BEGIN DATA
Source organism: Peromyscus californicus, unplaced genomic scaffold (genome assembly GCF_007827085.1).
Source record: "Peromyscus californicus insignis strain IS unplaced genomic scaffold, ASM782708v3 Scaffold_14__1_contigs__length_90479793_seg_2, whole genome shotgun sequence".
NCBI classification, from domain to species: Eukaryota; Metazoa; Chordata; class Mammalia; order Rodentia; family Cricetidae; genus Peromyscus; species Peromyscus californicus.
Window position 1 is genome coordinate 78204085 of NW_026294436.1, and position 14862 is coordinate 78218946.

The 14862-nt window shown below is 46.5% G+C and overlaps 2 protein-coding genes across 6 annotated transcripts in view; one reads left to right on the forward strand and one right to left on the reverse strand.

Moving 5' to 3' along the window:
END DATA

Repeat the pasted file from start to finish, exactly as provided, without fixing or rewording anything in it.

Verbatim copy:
Source organism: Peromyscus californicus, unplaced genomic scaffold (genome assembly GCF_007827085.1).
Source record: "Peromyscus californicus insignis strain IS unplaced genomic scaffold, ASM782708v3 Scaffold_14__1_contigs__length_90479793_seg_2, whole genome shotgun sequence".
NCBI classification, from domain to species: Eukaryota; Metazoa; Chordata; class Mammalia; order Rodentia; family Cricetidae; genus Peromyscus; species Peromyscus californicus.
Window position 1 is genome coordinate 78204085 of NW_026294436.1, and position 14862 is coordinate 78218946.

The 14862-nt window shown below is 46.5% G+C and overlaps 2 protein-coding genes across 6 annotated transcripts in view; one reads left to right on the forward strand and one right to left on the reverse strand.

Moving 5' to 3' along the window: